Footnotes[edit]

  1. ^ Lepre 1997, p. 117.
  2. ^ Kumm 1995, p. 18.
  3. ^ Kumm 1995, p. 23.
  4. ^ a b Lepre 1997, p. 322.
  5. ^ Lepre 1997, p. 64.
  6. ^ Lepre 1997, p. 187.
  7. ^ Lepre 1997, pp. 213–247.
  8. ^ Lepre 1997, pp. 222–223.
  9. ^ Lepre 1997, p. 228.
  10. ^ Lepre 1997, p. 321.
  11. ^ Von Seemen 1976, p. 153.
  12. ^ Fellgiebel 2000, p. 27.
  13. ^ Scherzer 2007, p. 136.
  14. ^ Lepre 1997, p. 311.

References[edit]

  • Fellgiebel, Walther-Peer (2000). Die Träger des Ritterkreuzes des Eisernen Kreuzes 1939–1945 — Die Inhaber der höchsten Auszeichnung des Zweiten Weltkrieges aller Wehrmachtteile [The Bearers of the Knight's Cross of the Iron Cross 1939–1945 — The Owners of the Highest Award of the Second World War of all Wehrmacht Branches] (in German). Friedberg, Germany: Podzun-Pallas. ISBN 978-3-7909-0284-6.
  • Henschler, Henri; Fey, Willi (2003). Armor Battles of the Waffen-SS, 1943–45. Mechanicsburg, PA: Stackpole Books. ISBN 978-0-8117-2905-5.
  • Kumm, Otto (1995). Prinz Eugen: The history of the 7. SS-Mountain Division "Prinz Eugen". Winnipeg: J.J. Fedorowicz. ISBN 978-0-921991-29-8.
  • Lepre, George (1997). Himmler's Bosnian Division: The Waffen-SS Handschar Division 1943–1945. Schiffer Publishing. ISBN 0-7643-0134-9.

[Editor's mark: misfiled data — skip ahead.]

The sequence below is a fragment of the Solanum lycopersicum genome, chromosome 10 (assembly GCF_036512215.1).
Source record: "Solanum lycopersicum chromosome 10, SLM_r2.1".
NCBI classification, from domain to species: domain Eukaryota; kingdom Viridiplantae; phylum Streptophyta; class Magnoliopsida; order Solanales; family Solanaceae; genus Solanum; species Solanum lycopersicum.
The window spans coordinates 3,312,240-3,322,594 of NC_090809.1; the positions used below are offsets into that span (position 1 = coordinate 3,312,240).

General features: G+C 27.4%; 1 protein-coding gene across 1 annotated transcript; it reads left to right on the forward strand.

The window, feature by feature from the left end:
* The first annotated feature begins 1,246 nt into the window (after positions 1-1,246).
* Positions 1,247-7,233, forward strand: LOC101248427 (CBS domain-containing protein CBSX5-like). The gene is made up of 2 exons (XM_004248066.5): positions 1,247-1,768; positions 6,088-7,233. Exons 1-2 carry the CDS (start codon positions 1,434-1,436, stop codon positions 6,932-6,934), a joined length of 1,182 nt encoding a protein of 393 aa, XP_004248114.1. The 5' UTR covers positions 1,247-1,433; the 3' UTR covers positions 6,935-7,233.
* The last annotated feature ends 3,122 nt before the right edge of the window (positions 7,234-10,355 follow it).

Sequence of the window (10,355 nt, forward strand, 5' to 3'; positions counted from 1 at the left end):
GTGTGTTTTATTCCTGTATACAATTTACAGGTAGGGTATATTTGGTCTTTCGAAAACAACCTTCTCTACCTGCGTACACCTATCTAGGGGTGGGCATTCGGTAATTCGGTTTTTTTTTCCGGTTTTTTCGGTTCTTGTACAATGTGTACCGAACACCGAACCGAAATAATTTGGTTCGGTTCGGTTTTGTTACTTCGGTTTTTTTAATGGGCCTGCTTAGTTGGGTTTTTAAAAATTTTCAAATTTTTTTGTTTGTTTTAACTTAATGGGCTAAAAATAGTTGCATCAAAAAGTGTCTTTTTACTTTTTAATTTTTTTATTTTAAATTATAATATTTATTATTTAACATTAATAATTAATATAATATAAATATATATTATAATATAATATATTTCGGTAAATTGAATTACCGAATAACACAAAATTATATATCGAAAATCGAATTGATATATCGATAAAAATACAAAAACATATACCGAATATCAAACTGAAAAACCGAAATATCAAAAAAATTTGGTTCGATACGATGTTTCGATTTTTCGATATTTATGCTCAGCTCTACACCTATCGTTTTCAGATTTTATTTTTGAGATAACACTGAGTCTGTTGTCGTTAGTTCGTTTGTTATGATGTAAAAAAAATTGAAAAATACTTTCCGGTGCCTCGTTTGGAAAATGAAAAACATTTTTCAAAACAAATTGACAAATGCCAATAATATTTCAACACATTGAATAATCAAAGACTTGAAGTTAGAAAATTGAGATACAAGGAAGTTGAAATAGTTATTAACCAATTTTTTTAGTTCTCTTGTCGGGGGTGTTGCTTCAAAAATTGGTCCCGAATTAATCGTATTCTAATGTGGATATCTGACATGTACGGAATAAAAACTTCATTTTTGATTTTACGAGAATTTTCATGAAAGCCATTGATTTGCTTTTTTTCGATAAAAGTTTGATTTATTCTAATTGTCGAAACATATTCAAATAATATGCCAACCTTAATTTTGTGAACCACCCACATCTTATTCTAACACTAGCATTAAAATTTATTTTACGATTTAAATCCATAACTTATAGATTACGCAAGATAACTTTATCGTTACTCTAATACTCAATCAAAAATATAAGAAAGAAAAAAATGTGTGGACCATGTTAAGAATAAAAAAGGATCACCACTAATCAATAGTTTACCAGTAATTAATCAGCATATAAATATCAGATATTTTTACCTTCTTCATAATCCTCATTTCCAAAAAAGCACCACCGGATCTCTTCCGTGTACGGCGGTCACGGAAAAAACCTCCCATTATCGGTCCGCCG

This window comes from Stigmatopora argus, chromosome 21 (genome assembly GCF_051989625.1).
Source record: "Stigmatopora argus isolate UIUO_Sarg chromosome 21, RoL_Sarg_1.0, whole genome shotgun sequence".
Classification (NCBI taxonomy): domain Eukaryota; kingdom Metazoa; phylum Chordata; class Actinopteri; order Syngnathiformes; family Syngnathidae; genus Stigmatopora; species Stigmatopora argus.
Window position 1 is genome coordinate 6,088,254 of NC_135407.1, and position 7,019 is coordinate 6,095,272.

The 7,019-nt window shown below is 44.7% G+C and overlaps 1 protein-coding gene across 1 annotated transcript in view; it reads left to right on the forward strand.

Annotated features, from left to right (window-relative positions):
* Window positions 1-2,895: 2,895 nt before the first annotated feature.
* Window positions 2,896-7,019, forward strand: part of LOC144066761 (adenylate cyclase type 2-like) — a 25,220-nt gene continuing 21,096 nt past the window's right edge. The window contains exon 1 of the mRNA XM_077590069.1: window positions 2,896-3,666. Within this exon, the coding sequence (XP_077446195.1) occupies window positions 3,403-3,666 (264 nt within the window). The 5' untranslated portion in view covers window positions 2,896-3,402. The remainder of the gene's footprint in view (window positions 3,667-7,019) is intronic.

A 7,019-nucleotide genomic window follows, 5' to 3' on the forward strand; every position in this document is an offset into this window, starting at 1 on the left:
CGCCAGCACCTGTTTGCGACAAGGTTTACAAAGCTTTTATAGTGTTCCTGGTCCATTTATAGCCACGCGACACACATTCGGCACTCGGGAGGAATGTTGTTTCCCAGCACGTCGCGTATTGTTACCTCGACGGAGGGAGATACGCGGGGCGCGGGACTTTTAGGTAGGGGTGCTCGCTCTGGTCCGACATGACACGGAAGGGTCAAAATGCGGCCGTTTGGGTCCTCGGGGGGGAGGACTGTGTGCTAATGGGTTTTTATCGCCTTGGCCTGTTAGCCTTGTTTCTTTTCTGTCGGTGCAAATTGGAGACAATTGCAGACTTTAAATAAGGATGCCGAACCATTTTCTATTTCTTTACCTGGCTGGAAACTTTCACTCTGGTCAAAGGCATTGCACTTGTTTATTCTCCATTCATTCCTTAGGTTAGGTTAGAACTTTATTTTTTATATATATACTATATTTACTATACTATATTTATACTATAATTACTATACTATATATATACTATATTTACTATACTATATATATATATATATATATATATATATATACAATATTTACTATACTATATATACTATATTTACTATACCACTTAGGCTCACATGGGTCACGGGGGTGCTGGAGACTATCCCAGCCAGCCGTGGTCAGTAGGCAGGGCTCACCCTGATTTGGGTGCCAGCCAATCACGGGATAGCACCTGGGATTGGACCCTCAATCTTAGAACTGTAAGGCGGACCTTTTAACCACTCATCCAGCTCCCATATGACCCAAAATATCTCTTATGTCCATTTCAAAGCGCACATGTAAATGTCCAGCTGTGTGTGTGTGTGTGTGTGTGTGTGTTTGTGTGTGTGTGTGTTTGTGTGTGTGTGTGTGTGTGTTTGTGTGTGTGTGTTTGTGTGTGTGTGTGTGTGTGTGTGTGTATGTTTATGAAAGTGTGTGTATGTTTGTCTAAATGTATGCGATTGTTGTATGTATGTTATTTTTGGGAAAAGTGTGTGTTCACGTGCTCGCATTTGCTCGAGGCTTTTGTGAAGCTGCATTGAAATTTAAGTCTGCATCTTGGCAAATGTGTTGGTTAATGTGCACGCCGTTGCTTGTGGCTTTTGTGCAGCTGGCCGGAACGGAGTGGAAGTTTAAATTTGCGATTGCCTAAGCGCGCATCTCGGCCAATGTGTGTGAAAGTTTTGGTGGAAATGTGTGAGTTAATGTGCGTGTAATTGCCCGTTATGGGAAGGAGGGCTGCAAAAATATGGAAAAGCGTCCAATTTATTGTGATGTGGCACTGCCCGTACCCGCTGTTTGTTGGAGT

• Mitcham, Samuel W. (2007). The German Defeat in the East, 1944–45. Mechanicsburg, PA: Stackpole Books. ISBN 978-0-8117-3371-7.
  • Mitcham, Samuel W (2007). Retreat to the Reich : the German defeat in France, 1944. Mechanicsburg, PA: Stackpole Books. ISBN 978-0-8117-3384-7.
  • Reynolds, Michael (1997). Steel Inferno: I SS Panzer Corps in Normandy. Spellmount. ISBN 1-873376-90-1.
  • Scherzer, Veit (2007). Die Ritterkreuzträger 1939–1945 Die Inhaber des Ritterkreuzes des Eisernen Kreuzes 1939 von Heer, Luftwaffe, Kriegsmarine, Waffen-SS, Volkssturm sowie mit Deutschland verbündeter Streitkräfte nach den Unterlagen des Bundesarchives [The Knight's Cross Bearers 1939–1945 The Holders of the Knight's Cross of the Iron Cross 1939 by Army, Air Force, Navy, Waffen-SS, Volkssturm and Allied Forces with Germany According to the Documents of the Federal Archives] (in German). Jena, Germany: Scherzers Militaer-Verlag. ISBN 978-3-938845-17-2.
  • Schulz, Andreas; Zinke, Dieter (2008). Die Generale der Waffen-SS und der Polizei : [1933–1945] : die militärischen Werdegänge der Generale, sowie der Ärzte, Veterinäre, Intendanten, Richter und Ministerialbeamten im Generalsrang / 3 Lammerding – Plesch [Germany's Generals and Admirals – Part V: The Generals of the Waffen-SS and the Police 1933–1945]. Bissendorf: Biblio-Verlag.
  • Von Seemen, Gerhard (1976). Die Ritterkreuzträger 1939–1945 : die Ritterkreuzträger sämtlicher Wehrmachtteile, Brillanten-, Schwerter- und Eichenlaubträger in der Reihenfolge der Verleihung : Anhang mit Verleihungsbestimmungen und weiteren Angaben [The Knight's Cross Bearers 1939–1945 : The Knight's Cross Bearers of All the Armed Services, Diamonds, Swords and Oak Leaves Bearers in the Order of Presentation: Appendix with Further Information and Presentation Requirements] (in German). Friedberg, Germany: Podzun-Verlag. ISBN 978-3-7909-0051-4.